Recently I was fortunate enough to see the new musical “Hamilton” at the Public Theater (arriving on Broadway this summer), leading me to my last blog post – a walk through Hamilton Heights, the neighborhood in upper Manhattan where Alexander Hamilton had farmland and lived in his final two years. However, much of Alexander Hamilton’s time in the city was spent in the area now known as the Financial District. Roughly occupying the same space as the original settlement of New Amsterdam, it lies at the very southernmost point of Manhattan, below City Hall Park, excluding the areas of Battery Park and Battery Park City. This neighborhood is a unique mixture of very old (the colonial remnants of New Amsterdam) and very new (it’s only recently become a popular choice as a residential neighborhood and new development buildings abound). With these thoughts in mind, I decided to take my next unplanned walk in an urban environment (a dérive) in the Financial District.
I emerged from the subway at Bowling Green, the traditional starting point of ticket tape parades up Broadway. This tradition began with a spontaneous parade associated with the dedication of the Statue of Liberty in 1886, and since has continued with celebrants as diverse as Theodore Roosevelt (upon his return from safari in Africa in 1910), Albert Einstein in the 1920’s, Charles Lindbergh as well as Amelia Earhart following their successful solo trans-Atlantic flights, Jesse Owens after winning four Olympic gold medals in 1936, the pianist Van Cliburn in 1958, the Apollo 11 astronauts, and the New York Yankees (nine times).
Wandering from Battery Park to State Street and on to Pearl Street, I came across what is possibly Manhattan’s oldest building (from 1719), Fraunces Tavern. This building is now a museum and restaurant as well as a National Historic Landmark. Once the meeting place of the secret society the Sons of Liberty, it became the headquarters for General George Washington at one point during the Revolution, and is where he gave his famous farewell address to his officers.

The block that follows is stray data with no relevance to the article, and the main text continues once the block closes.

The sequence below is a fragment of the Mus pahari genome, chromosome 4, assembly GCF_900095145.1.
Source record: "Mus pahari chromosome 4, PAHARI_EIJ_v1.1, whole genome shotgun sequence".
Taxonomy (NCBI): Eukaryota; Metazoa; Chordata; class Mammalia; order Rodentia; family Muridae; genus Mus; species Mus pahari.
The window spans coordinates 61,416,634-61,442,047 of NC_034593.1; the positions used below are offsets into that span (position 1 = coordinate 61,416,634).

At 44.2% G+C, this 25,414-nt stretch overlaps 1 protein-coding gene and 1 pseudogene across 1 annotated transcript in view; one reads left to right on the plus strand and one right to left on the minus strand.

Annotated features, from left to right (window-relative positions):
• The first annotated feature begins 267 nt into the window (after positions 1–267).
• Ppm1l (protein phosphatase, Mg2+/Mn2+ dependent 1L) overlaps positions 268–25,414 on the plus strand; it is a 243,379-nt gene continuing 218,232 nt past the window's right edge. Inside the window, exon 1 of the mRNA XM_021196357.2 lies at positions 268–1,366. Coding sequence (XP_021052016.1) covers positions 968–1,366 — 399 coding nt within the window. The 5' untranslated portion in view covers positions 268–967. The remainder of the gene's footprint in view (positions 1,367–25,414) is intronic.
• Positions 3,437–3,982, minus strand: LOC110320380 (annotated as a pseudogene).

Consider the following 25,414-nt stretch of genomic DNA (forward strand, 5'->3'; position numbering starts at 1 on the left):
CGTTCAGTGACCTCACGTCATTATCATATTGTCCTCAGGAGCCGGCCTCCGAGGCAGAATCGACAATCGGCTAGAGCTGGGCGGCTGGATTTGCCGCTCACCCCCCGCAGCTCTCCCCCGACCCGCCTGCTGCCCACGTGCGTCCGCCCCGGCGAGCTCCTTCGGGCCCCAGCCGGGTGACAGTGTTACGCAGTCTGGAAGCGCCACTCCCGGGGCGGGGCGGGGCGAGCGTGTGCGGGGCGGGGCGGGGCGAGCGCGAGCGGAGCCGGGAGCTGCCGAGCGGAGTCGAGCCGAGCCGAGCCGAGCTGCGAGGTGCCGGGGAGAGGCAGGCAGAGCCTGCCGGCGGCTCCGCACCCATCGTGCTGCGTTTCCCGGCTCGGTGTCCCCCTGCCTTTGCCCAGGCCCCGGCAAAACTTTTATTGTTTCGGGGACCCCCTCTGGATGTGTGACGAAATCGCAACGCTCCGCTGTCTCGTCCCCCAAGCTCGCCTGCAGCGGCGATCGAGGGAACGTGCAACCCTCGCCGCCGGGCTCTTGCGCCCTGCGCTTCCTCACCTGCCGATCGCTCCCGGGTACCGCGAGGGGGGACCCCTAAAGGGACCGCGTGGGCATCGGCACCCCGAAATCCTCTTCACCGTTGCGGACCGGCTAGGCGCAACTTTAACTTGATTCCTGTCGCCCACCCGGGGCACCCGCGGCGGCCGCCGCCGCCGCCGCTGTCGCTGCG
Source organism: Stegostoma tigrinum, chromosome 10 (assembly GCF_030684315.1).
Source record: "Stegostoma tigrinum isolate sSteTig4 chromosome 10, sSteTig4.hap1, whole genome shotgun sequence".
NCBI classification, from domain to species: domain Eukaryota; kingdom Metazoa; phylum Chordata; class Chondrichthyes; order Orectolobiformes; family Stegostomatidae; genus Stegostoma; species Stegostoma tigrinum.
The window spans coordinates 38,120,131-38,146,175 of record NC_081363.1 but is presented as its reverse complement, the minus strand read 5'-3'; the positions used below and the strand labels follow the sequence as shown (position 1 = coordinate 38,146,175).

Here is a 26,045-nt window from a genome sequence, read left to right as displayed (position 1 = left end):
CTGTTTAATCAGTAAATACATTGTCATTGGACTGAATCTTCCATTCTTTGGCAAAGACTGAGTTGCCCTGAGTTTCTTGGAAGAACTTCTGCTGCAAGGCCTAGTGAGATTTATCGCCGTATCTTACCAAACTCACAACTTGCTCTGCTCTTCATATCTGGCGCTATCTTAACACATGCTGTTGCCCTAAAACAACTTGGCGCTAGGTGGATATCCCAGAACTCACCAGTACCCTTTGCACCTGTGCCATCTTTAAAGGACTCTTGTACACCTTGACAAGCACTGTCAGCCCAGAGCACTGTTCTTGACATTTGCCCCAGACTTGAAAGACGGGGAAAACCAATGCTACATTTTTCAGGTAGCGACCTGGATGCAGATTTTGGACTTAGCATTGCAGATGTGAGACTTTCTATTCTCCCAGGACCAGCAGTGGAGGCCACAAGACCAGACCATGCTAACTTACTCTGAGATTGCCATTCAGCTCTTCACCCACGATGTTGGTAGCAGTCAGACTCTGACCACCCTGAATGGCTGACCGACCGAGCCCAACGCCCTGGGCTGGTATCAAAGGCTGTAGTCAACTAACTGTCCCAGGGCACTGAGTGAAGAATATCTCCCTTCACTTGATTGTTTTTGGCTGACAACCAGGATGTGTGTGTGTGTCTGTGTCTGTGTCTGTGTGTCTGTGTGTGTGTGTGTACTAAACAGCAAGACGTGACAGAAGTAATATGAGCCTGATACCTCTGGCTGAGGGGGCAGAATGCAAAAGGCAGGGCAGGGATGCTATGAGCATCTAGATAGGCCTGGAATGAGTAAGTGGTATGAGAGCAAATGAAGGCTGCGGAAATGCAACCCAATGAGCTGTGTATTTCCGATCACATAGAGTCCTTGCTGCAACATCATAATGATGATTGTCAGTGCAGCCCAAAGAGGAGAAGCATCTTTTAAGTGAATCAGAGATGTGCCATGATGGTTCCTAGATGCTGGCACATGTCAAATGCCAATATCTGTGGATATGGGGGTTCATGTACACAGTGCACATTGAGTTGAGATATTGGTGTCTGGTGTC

Continuing north on Broad Street, as I approached the intersection with Wall Street it was impossible to miss the imposing façade of the New York Stock Exchange. The roots of this center of American finance go back as far as the years immediately following the Revolution, and the earliest securities traded were War Bonds and stock from the First Bank of the United States (established by the first Secretary of the Treasury, Alexander Hamilton).
Nearby, on the corner of Wall Street and Nassau Street, is Federal Hall, the site of the first United States Capitol Building and the location of George Washington’s inaugural. A statue of the first President stands imposingly in front, gesturing as if to say “hold your applause.”
Nearby at Broadway and Wall Street is Trinity Wall Street Episcopal Church, first charted during colonial days (1696) by King William III. The current building on the site dates from 1846, but the cemetery attached to it is much older, and one of the few in Manhattan. It holds several luminaries, including Robert Fulton (inventor of the steamboat) as well as Alexander Hamilton and his wife Eliza Schuyler Hamilton.
Walking behind the cemetery along Church Street, it is impossible to miss One World Trade. Adjacent to the original footprints of the World Trade Center (now reflecting pools) and the site of the 9-11 Museum, it dominates the skyline in the area, and is now open for business. The influx of workers to One World Trade is bringing new shops and restaurants to the area. The new World Trade Center transportation hub is due to open at the intersections of Vesey, West Broadway, and Greenwich Streets at the end of 2015. Designed by famed Spanish architect Santiago Calatrava, it has been the source of controversy over its cost and overruns. However, seeing it soar in such an emotionally impactful area (Calatrava has said it is supposed to look like a bird being released from a child’s hand) was very pleasing to me.
Prior to 2001 and the 9-11 attacks, about 15-20,000 residents lived in the Financial District. Nothing could be more revealing of the strong and resilient nature of New Yorkers (and also of the success of some incentives and tax breaks created by the city to spur growth) than the fact that now there are over 60,000 residents of the neighborhood. In 2014, the average price per square foot in the Financial District was higher than the average in Manhattan for the first time, comparable to that of the Upper West Side and Greenwich Village. Simultaneously historic and fresh, this neighborhood is the closest thing New York City has to the center of Rome, where new buildings are interspersed with views of the Forum or Coliseum.